Covid-19: Is Christmas really the problem?
This week has been filled with dire warnings against socialising over the festive season but trends are already showing case numbers heading upwards
Case numbers are static and even rising in some counties since the ending of Level 5 restrictions. Photograph: Laura Hutton / The Irish Times
With shops and restaurants open again and the festive season approaching, the battle for the soul of Christmas is a joint one.
On the one side are businesses hoping to make up for the devastating losses they have suffered over months of lockdowns during the coming weeks, traditionally their busiest time of the year. The vast majority will follow infection control rules to the letter but the very fact they are operating will facilitate transmission of Covid-19.
On the other side are public health doctors who have not held back this week from painting a gloom-laden picture of what is to come if their advice is not followed.
By now, after two surges of the virus, they have precedent on their side with their forecasts of up to 1,200 cases a day by mid-January if it gets out of hand yet again.
It is also clear there has been little or no honeymoon period or “tail” after the ending of Level 5 restrictions, as politicians had hoped. Rather than continuing to fall since then, case numbers are static and even rising in some counties, especially those near the Border.
“We’ve realised the full extent of gains around the virus,” Prof Philip Nolan of the National Public Health Emergency Team told its briefing on Thursday evening.
So six weeks of punitive lockdown, which followed weeks of earlier restrictions, managed to reduce cases by 80 per cent and keep the lid on ICU admissions and deaths. But it didn’t come anywhere near suppressing the virus to the level seen last May.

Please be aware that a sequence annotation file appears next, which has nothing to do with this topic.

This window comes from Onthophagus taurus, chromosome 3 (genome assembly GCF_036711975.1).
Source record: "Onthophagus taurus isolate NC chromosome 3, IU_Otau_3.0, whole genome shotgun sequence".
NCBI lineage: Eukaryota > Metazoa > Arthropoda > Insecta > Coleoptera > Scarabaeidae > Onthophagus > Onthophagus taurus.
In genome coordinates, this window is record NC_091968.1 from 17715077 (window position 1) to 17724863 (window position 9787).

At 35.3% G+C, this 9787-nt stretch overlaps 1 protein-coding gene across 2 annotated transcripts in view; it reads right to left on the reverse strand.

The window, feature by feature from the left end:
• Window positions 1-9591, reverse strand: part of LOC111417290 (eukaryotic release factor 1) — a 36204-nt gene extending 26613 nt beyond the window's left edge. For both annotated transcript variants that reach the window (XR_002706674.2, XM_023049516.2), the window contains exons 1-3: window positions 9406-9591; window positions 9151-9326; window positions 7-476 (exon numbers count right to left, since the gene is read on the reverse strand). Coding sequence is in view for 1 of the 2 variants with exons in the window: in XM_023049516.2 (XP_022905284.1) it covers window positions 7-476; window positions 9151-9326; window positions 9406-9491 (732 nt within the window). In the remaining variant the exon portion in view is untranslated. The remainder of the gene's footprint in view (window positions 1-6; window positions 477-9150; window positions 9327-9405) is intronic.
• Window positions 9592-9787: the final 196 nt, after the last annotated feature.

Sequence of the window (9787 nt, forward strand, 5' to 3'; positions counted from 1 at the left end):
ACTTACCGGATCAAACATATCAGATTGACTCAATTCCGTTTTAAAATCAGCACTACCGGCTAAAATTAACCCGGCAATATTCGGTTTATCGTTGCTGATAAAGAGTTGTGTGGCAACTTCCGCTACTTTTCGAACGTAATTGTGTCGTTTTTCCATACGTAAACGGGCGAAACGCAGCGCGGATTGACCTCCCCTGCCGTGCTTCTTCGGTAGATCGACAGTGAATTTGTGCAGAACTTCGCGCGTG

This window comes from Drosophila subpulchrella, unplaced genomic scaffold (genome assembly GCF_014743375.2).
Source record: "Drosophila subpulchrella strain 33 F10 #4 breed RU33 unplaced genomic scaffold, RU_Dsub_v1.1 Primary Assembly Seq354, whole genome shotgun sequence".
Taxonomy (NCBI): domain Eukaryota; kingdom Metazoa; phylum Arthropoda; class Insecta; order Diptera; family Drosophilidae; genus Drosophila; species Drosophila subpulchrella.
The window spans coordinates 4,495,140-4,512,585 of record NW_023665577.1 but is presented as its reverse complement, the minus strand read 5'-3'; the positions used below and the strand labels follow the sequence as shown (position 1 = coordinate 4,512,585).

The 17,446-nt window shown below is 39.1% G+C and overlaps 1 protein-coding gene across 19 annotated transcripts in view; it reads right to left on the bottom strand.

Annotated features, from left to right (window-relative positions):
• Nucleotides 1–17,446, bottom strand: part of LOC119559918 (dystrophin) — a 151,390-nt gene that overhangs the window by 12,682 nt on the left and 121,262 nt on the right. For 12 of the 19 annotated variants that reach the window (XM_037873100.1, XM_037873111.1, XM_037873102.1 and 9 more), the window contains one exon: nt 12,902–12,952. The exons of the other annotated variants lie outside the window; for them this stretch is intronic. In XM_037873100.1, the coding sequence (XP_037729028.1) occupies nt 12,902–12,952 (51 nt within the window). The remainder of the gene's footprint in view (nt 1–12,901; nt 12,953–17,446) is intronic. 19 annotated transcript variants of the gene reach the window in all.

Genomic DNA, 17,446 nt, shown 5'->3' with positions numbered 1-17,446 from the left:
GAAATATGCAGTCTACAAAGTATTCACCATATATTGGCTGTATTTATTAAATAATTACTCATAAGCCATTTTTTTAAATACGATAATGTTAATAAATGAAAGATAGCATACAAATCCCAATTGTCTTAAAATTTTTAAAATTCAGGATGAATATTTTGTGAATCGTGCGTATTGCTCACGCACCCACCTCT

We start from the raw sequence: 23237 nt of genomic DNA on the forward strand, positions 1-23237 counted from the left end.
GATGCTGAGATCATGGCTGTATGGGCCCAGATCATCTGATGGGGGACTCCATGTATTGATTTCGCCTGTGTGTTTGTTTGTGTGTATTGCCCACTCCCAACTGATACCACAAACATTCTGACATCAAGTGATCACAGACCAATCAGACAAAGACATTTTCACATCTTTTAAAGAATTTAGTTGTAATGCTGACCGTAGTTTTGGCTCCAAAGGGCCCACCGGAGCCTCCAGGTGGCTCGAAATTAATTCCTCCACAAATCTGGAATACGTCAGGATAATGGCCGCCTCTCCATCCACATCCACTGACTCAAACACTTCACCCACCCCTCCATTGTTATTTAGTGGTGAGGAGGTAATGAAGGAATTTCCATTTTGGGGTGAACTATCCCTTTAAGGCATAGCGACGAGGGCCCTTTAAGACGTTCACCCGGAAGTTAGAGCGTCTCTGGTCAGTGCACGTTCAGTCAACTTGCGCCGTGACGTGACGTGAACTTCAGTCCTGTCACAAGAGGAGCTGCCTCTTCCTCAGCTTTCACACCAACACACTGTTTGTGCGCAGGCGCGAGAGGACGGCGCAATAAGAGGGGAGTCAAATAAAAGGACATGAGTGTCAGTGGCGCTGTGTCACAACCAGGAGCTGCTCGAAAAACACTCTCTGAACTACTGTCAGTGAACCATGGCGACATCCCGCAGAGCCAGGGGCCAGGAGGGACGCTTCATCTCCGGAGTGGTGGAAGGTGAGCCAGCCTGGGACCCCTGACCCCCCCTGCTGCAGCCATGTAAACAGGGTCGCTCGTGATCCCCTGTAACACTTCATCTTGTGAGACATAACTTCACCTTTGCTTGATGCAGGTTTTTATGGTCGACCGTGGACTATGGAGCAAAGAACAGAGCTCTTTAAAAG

What conclusions should be drawn from this performance? Is the solution yet more lockdown, with all that implies economically and socially? Or can lockdowns achieve only so much, so other solutions have to be found to the challenges posed by the pandemic?
Prof Paul Moynagh and other immunologists have pointed to a strong seasonal component to the behaviour of the virus. “Seasonality was our friend last summer, but not now,” he says.
These are the peak months for coronavirus infections, thanks to cold temperature and dry indoor conditions created by heating systems. So maybe it was never going to be possible to get down to the 50-100 cases targeted by public health officials at the end of Level 5.
And that’s before the declining buy-in of the population is considered. Nphet’s opinion polling shows continuing majority support for its approach but it also reveals declining compliance with the rules, especially among younger people.
Traffic and other mobility data paints the same picture of people getting on with their business to an extent that is not supposed to be possible with the travel limitations in place.
Declining adherence to public health rules makes it harder to achieve the aims of lockdown, and needs to be factored into decisions about imposing future restrictions.
This week has been filled with dire warnings against socialising over Christmas, but with the trends showing case numbers heading upwards already, is Christmas really the problem?
The imminent arrival of a vaccine doesn’t get us off the hook either. It will take months before a vaccine is fully distributed and shown to be working safely and effectively. Until then, we have to keep the virus in check, as well as finding a way of keeping the economy open.